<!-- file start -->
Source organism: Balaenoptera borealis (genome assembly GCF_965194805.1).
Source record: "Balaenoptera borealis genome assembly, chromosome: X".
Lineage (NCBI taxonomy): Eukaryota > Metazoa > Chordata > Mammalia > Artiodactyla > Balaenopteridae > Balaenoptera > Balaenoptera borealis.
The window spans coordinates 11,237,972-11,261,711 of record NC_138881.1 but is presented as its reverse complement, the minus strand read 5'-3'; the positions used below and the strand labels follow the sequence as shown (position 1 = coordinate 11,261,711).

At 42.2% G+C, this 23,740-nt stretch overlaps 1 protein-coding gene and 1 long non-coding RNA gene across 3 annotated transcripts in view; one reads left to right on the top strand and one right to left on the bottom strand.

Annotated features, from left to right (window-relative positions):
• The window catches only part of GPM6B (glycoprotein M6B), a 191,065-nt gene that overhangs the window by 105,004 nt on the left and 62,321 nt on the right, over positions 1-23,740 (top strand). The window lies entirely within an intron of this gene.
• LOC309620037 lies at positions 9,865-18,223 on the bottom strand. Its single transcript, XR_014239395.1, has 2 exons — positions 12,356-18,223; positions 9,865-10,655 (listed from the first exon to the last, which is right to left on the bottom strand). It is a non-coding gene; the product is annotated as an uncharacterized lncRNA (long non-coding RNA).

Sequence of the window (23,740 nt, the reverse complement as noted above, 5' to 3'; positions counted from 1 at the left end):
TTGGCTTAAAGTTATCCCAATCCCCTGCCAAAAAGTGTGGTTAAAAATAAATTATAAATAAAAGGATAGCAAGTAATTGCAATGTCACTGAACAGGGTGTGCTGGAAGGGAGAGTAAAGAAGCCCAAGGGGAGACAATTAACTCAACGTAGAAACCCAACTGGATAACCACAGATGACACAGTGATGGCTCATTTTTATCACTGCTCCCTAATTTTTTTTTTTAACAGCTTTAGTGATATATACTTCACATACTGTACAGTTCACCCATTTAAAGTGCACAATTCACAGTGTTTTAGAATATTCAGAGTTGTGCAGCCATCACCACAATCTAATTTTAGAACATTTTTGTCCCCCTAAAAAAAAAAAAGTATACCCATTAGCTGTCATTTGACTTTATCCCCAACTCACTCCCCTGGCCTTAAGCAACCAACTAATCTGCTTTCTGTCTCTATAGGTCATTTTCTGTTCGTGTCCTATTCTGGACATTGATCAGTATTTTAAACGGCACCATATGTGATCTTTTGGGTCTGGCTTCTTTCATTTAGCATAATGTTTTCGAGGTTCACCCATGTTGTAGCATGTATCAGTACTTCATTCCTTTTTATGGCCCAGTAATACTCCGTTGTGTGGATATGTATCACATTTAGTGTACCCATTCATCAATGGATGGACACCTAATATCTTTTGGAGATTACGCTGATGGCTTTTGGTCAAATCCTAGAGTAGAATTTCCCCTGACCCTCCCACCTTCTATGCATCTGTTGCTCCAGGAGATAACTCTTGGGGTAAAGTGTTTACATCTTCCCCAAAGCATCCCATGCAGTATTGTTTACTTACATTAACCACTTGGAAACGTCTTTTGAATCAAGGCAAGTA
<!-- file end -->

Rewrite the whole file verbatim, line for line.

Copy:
Source organism: Balaenoptera borealis (genome assembly GCF_965194805.1).
Source record: "Balaenoptera borealis genome assembly, chromosome: X".
Lineage (NCBI taxonomy): Eukaryota > Metazoa > Chordata > Mammalia > Artiodactyla > Balaenopteridae > Balaenoptera > Balaenoptera borealis.
The window spans coordinates 11,237,972-11,261,711 of record NC_138881.1 but is presented as its reverse complement, the minus strand read 5'-3'; the positions used below and the strand labels follow the sequence as shown (position 1 = coordinate 11,261,711).

At 42.2% G+C, this 23,740-nt stretch overlaps 1 protein-coding gene and 1 long non-coding RNA gene across 3 annotated transcripts in view; one reads left to right on the top strand and one right to left on the bottom strand.

Annotated features, from left to right (window-relative positions):
• The window catches only part of GPM6B (glycoprotein M6B), a 191,065-nt gene that overhangs the window by 105,004 nt on the left and 62,321 nt on the right, over positions 1-23,740 (top strand). The window lies entirely within an intron of this gene.
• LOC309620037 lies at positions 9,865-18,223 on the bottom strand. Its single transcript, XR_014239395.1, has 2 exons — positions 12,356-18,223; positions 9,865-10,655 (listed from the first exon to the last, which is right to left on the bottom strand). It is a non-coding gene; the product is annotated as an uncharacterized lncRNA (long non-coding RNA).

Sequence of the window (23,740 nt, the reverse complement as noted above, 5' to 3'; positions counted from 1 at the left end):
TTGGCTTAAAGTTATCCCAATCCCCTGCCAAAAAGTGTGGTTAAAAATAAATTATAAATAAAAGGATAGCAAGTAATTGCAATGTCACTGAACAGGGTGTGCTGGAAGGGAGAGTAAAGAAGCCCAAGGGGAGACAATTAACTCAACGTAGAAACCCAACTGGATAACCACAGATGACACAGTGATGGCTCATTTTTATCACTGCTCCCTAATTTTTTTTTTTAACAGCTTTAGTGATATATACTTCACATACTGTACAGTTCACCCATTTAAAGTGCACAATTCACAGTGTTTTAGAATATTCAGAGTTGTGCAGCCATCACCACAATCTAATTTTAGAACATTTTTGTCCCCCTAAAAAAAAAAAAGTATACCCATTAGCTGTCATTTGACTTTATCCCCAACTCACTCCCCTGGCCTTAAGCAACCAACTAATCTGCTTTCTGTCTCTATAGGTCATTTTCTGTTCGTGTCCTATTCTGGACATTGATCAGTATTTTAAACGGCACCATATGTGATCTTTTGGGTCTGGCTTCTTTCATTTAGCATAATGTTTTCGAGGTTCACCCATGTTGTAGCATGTATCAGTACTTCATTCCTTTTTATGGCCCAGTAATACTCCGTTGTGTGGATATGTATCACATTTAGTGTACCCATTCATCAATGGATGGACACCTAATATCTTTTGGAGATTACGCTGATGGCTTTTGGTCAAATCCTAGAGTAGAATTTCCCCTGACCCTCCCACCTTCTATGCATCTGTTGCTCCAGGAGATAACTCTTGGGGTAAAGTGTTTACATCTTCCCCAAAGCATCCCATGCAGTATTGTTTACTTACATTAACCACTTGGAAACGTCTTTTGAATCAAGGCAAGTA